The HQ of Nike and Columbia Sportswear is also the home base for around 600 footwear and sports-apparel companies and more than 2,500 one- and two-person activewear firms.
Eleven Colorado tech start-ups raised $57 million in venture capital in the first three months of 2010. For a city of 100,000, Boulder has an unusually rich talent pool: a high concentration of computer-science-degree holders, as well as a large number of entrepreneurs who are working on their second or third ventures. There are nearly 200 tech firms based in Boulder, including OneRiot, Rally Software, SocialThing, and Kerpoof.
Nebraska's biggest city, after decades as a sweet spot for big business, is attracting a surge of entrepreneurialism, especially in e-commerce and software development. "It's hard to put your finger on why we're seeing all of this," says Mark Hasebroock, the head of Dundee Venture Capital. But whether it is because of the excess of capital or the low cost of living, pockets of angel investors are emerging in Warren Buffett's hometown, and corporate veterans are jumping ship to start businesses, like eCreamery, an online store that enables users to create and ship their own brands of ice cream.
4. New Orleans
Aggressive tax incentives, aimed at attracting film crews, have made Louisiana the third-biggest film-production state in the country, behind California and New York. Digital media and software development are on the rise, too. Social entrepreneurs looking for opportunities for profit and for doing good are poised to make a splash, as they have with Drop the Chalk, an educational software platform created by a veteran of the dysfunctional post-Katrina New Orleans public-school system.
A recent explosion of service-based websites like crowdSPRING, Built in Chicago, and GiveForward have joined already-successful sites Groupon and Threadless on the Chicago e-venture scene. "It's become common for new grads to have 10 employees and $1 million in revenues," says Raman Chadha, the executive director of and a clinical professor at DePaul University's Coleman Entrepreneurship Center. "These are real businesses that generate revenue by actually selling something."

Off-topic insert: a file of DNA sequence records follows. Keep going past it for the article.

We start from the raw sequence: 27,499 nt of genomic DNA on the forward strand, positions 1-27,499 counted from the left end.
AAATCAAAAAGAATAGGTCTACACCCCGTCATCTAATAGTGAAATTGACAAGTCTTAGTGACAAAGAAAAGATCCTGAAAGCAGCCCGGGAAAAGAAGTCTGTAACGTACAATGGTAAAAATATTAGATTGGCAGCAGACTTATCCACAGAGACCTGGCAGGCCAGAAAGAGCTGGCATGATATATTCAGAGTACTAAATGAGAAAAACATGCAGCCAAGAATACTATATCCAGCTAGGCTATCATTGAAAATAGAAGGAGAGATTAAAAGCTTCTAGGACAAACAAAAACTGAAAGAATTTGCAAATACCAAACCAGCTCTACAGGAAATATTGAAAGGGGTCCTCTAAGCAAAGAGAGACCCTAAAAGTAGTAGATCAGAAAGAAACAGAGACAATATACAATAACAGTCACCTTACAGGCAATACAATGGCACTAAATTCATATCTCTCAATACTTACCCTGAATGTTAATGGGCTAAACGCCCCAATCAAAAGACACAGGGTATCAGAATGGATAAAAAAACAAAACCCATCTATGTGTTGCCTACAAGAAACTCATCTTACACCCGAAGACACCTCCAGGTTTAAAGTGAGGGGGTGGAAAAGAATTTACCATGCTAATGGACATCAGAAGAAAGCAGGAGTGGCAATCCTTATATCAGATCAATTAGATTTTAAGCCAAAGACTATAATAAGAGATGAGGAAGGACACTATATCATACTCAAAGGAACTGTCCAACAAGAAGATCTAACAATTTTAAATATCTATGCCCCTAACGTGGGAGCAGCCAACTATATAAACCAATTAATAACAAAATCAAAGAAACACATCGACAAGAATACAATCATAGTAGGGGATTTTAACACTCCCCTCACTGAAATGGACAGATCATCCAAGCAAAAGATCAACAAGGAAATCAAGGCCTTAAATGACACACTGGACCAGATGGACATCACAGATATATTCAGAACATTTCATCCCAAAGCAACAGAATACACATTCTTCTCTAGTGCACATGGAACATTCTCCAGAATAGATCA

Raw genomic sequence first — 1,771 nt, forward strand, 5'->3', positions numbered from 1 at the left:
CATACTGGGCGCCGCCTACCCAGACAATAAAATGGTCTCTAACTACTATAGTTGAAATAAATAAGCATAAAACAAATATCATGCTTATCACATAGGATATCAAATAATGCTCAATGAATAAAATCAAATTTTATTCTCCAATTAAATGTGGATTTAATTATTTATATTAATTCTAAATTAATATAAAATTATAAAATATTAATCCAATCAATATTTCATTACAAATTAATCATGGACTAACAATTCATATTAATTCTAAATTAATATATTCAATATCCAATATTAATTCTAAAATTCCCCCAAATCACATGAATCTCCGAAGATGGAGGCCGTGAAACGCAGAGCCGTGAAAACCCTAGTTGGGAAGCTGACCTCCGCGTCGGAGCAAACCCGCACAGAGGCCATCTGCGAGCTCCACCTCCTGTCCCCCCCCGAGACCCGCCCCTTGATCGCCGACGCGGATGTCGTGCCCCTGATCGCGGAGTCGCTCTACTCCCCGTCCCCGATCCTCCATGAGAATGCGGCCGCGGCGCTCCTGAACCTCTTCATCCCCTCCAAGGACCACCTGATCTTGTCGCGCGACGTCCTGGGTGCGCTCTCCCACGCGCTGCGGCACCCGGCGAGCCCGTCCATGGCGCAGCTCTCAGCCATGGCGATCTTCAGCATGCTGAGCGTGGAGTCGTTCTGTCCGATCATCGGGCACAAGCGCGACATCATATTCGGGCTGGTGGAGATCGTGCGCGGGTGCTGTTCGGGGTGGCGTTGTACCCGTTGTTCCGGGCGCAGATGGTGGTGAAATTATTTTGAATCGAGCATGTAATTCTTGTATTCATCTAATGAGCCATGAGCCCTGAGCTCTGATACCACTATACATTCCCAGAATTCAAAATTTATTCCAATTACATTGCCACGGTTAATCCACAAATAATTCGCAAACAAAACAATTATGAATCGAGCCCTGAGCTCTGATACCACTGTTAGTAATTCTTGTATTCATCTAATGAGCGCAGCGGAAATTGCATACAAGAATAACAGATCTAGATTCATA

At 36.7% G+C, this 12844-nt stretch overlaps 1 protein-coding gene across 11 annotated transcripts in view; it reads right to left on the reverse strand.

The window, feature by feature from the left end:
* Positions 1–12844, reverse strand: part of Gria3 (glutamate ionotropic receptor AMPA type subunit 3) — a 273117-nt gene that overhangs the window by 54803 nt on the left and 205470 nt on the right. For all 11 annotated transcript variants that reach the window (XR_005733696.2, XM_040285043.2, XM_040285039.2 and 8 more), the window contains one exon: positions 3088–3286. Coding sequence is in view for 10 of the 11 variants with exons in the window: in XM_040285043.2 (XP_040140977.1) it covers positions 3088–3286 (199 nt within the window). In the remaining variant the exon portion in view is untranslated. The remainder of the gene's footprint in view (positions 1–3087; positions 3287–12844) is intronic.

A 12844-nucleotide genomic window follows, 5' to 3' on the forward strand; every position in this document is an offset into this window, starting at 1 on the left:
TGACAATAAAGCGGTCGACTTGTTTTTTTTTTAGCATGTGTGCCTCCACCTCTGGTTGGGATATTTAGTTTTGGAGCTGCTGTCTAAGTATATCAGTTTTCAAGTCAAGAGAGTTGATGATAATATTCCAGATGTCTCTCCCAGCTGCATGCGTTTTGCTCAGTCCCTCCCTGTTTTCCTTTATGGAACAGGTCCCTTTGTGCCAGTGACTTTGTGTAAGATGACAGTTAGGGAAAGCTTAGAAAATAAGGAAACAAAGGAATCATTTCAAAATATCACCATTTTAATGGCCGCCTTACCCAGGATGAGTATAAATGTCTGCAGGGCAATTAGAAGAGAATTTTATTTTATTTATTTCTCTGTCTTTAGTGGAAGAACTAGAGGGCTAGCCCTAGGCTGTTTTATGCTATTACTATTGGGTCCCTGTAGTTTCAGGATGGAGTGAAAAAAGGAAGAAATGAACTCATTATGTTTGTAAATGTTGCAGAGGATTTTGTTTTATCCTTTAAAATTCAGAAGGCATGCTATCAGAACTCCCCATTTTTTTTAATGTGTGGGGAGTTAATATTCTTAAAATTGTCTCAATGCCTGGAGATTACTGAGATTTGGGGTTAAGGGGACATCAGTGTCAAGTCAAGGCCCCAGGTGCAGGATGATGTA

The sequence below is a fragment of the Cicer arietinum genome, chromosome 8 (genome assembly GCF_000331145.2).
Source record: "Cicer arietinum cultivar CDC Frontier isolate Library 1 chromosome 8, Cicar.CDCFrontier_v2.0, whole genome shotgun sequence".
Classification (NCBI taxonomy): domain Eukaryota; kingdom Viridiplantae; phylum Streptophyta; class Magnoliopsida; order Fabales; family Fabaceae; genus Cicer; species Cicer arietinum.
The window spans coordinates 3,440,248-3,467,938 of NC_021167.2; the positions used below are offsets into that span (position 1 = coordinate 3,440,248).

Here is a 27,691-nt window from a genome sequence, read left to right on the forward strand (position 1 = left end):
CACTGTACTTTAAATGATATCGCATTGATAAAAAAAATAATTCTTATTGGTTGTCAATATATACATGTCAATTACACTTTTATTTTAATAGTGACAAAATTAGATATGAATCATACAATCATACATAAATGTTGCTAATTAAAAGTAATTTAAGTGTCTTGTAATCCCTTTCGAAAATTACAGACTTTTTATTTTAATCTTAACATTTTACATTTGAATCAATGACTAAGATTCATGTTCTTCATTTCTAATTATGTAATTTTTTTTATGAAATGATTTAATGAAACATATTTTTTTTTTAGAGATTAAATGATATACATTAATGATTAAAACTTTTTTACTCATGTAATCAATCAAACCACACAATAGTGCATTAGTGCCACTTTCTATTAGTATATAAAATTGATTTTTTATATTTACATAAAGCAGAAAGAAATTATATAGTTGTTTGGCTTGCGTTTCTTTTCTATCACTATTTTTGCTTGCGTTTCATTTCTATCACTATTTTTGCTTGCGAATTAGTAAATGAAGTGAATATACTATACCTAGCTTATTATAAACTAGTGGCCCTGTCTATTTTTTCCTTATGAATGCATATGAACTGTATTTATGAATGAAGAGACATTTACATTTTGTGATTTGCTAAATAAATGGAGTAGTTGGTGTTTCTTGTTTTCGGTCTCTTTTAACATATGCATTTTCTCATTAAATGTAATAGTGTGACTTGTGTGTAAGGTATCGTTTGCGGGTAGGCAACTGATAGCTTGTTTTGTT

Since April 2010, no fewer than three micro-distilleries—producing gin, bourbon, rye, and corn mash—have opened in Brooklyn, and by the summer of 2011 the borough could have the third-largest concentration of distilleries in the United States, behind Napa County, California, and Portland, Oregon.
In 2005, Jack Templin, a thirtysomething survivor of the 2000 Internet bubble burst, moved from Manhattan to Providence. Tech companies had begun to emerge in the town—with a little help from Rhode Island School of Design's graphic-design program and Brown's computer-science department—but the movement lacked organization. Templin cofounded Providence Geeks, which holds monthly dinners featuring a presentation from a local start-up. He also helped the state create RI Nexus, which connects Providence's entrepreneurial community. Templin and a few friends went on to launch Betaspring, a 90-day boot camp that puts young companies on a path to receiving venture funding. Some of the projects coming out of Betaspring include Manpacks, a subscription service for men's underwear, socks, and other essentials.